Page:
• The Aussie Dollar ended the week in the red last week, as a combination of both local and global headwinds. Risk off market sentiment, along with tighter local lockdown measures, has made it tougher for the AUD to hold its ground.
  • The GBP/AUD pair traded with a topside tilt last week, appreciating by 1.50%. After opening trade at 1.8817, the pair powered through the 1.90 resistance level and touched a high of 1.9159, before and closing off at 1.9090 on Friday.
  • This week, Retail Sales data for July are due to be released, and is forecasted to decline further, after the previous reading of -1.7%. Manufacturing and Services PMI will also be released, providing further insight into the life of the Australian economy.

 

NZD

  • The Reserve Bank of New Zealand decided to keep interest rates unchanged at the record low of 0.25% despite inflation pressures. The decision to keep the interest rate unchanged is likely due to the recent covid outbreak and lockdown within the country.
  • The Balance of Trade for July is to be released on Wednesday. The forecast suggests that the surplus will widen slightly to NZ$300M which is not surprising given the low commodity prices.
  • We can expect the Kiwi dollar to take cues from global news as well as updates regarding the worsening wave of covid.

 

ZAR

  • The fickle South African Rand took another hit in the markets last week, moving in line with broader market sentiment and capital flows. The GBP/ZAR pair appreciated by 2.08% during the weekly trade, topping out at 20.96 before closing the week at 20.83. The rand performed particularly poorly against the US dollar, losing 3.90% during the week. After opening at R14.73, the USD/ZAR broke through the 15.00 resistance level and reached a high of 15.39, before closing off at 15.29.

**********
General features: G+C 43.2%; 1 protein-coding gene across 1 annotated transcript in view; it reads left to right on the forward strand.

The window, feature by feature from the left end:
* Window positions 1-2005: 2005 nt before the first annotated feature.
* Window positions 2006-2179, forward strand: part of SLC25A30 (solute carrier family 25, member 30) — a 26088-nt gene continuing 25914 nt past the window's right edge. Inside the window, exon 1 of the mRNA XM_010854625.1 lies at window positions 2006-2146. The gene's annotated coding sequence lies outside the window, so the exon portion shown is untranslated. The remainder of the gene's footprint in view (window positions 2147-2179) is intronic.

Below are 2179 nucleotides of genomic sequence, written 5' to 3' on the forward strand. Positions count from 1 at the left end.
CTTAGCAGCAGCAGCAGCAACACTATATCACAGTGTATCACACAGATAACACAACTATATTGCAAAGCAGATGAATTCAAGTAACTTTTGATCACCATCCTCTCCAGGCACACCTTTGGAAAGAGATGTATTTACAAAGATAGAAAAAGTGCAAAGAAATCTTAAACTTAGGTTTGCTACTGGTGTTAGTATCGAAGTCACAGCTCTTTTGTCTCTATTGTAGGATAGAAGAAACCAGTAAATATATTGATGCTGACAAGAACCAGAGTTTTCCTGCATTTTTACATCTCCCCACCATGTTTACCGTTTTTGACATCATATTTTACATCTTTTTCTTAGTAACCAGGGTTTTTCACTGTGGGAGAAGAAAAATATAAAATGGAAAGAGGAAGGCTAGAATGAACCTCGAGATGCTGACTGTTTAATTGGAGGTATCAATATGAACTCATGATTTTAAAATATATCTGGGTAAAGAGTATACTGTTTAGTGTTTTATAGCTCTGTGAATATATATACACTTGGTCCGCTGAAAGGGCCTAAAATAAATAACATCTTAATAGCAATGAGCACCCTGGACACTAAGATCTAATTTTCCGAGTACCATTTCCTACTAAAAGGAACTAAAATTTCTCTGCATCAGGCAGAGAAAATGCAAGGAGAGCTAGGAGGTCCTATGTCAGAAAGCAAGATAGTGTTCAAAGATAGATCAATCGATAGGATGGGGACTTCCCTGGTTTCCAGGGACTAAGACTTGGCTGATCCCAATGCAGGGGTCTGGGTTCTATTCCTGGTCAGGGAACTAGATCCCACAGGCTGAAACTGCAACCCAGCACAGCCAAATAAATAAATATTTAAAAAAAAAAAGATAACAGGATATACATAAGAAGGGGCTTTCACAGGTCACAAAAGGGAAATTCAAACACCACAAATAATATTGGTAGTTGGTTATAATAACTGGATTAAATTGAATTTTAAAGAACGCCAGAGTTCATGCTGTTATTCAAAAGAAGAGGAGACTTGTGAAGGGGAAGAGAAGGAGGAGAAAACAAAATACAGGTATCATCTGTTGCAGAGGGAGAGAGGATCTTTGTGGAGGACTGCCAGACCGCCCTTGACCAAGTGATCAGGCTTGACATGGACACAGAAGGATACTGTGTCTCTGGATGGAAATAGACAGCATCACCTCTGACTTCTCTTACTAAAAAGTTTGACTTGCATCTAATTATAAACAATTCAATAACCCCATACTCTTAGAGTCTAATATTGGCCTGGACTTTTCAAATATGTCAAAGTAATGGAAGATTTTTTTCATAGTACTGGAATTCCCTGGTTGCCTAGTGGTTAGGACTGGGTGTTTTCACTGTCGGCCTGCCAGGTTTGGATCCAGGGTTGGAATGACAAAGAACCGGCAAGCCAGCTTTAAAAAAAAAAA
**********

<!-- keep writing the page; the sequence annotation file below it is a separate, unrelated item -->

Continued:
• Locally, there was some interesting data to look out for. The Inflation Rate came in at 4.6% for July, after year-on-year inflation was reported at 4.9% last month. The halt in rising inflation has helped to support the Rand, and will likely prevent the SARB from raising interest rates too soon. Furthermore, Retail Sales showed signs of positivity, with year-on-year growth of 10.4% in June.
  • This week, South Africa will release their Unemployment Rate for Q2 of 2021. Unemployment is expected to tick upwards, from a staggering unemployment reading of 32.6% in Q1. Better-than-expected jobs data will likely help the ZAR to withstand headwinds, while underperformance is likely to lead to further ZAR weakness.

 

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All information provided is of a general nature only and does not take into account your personal financial circumstances or objectives. Before making a decision on the basis of this material, you need to consider, with or without the assistance of a financial adviser, whether the material is appropriate in light of your individual needs and circumstances. This information does not constitute a recommendation to invest in or take out any of the products or services provided by SMATS Services (Australia) Pty Ltd or Australasian Taxation Services Pty Ltd.